Thursday 14 June 2012

Onward Travel : A Northampton Journey [2]

Travels with an Aunt.
It was in the early 50s that fbb's maiden aunt used to take him on evening outings from her home in Wycliffe Road, Northampton. A weekend at auntie's was always a delight, but a special thrill was the "traditional" bus ride. Sometimes this was to take the pair to Northampton's main station, named after the castle ruins that were razed to create passenger and goods facilities.

There was something captivating about the fiery monsters that pulled the "blood and custard" coaches (later, lined maroon) to mysterious places like Birmingham and Wolverhampton.
The goods shed which obliterated the castle remains can be glimpsed above the parked coaches.
fbb can remember the thrill of being invited to step into the cab of a tank loco and be shown the controls. It was terrifying and the little lad quickly decided that being an engine driver was not for him!

One specific memory remains to this day, some 60 years later! Instead of going on to the platforms, auntie took her delightful (?) nephew over the road bridge and round to Victoria Park.
Here, then as now, were views of activity to the north of the passenger platforms; here shunting took place with much clanking of trucks and desultory chuffing of freight locomotives. The view from the park is now of much less activity and no chuffing, just the impersonal whirring of electric multiple units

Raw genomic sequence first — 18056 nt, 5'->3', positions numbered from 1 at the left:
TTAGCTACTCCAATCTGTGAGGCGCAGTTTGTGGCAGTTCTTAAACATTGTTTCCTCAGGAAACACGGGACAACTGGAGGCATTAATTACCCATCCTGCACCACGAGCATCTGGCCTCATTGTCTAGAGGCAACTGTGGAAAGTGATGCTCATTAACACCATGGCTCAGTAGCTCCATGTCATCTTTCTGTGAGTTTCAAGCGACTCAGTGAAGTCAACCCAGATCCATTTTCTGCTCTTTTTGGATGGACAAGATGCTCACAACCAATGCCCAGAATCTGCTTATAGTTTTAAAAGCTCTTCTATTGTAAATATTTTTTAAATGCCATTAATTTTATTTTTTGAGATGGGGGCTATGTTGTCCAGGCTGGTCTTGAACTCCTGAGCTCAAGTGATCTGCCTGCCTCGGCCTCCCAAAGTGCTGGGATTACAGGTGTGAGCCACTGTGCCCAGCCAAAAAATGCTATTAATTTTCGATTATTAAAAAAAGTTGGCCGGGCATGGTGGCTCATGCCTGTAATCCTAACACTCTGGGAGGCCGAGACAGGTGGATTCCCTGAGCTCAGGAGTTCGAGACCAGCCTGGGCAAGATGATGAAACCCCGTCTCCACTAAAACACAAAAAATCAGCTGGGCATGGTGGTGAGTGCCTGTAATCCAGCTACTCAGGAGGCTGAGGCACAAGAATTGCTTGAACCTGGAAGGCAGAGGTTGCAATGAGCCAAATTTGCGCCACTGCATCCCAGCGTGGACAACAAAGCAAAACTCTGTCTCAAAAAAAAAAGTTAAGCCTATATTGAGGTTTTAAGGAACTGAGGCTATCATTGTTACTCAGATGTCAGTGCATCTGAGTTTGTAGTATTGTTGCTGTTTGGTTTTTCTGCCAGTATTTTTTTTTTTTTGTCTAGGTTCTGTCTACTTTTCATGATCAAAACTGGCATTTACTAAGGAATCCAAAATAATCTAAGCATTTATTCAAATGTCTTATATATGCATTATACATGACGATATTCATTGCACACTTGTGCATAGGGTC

On the way back to the bus stop, a refreshment stop was made at the "open all hours" corner shop at the junction of the intriguingly named Ambush Street and St James Park Road ...
... alas no longer trading. Here the proprietrix made her own home-made ice cream! So delicious was this delectable confection that the memory of its consumption is as fresh and real 60 years afterwards as it was on the day.

Later teenage visits were to an open space south of the station ...
... near the bay platforms used by trains to Wellingborough and Peterborough ...
... now removed but identifiable to the right of this aerial view.

With electrification, enthusiasm moved from looking at and collecting numbers to travelling on the shiny new AM10 (later class 310) trains.
And the rest, as they say, is history.

Returning after a day out, the weary traveller simply nipped out of the booking hall, turned right, ascended a flight of steps following a sign ...

        UP STEPS        
       FOR BUSES        

... and there, on West Bridge were bus stops for Onward Travel. Indeed at peak times "the man" would open a door on the footbridge which, back then, led out direct onto West Bridge without the detour via the main building. In those happy but far off days, it would not be long before a red corporation bus or a green United Counties vehicle appeared to transport fbb-to-be to the town centre and interchange with his homeward bound bus.
1 Weston Favell, one of three routes that would take
the young lad to his Grannie's for tea


Tomorrow we take a look at this interchange today. How well is integrated transport, sort of integrated, over 50 years later?

 Next Blog : Friday 25th June 

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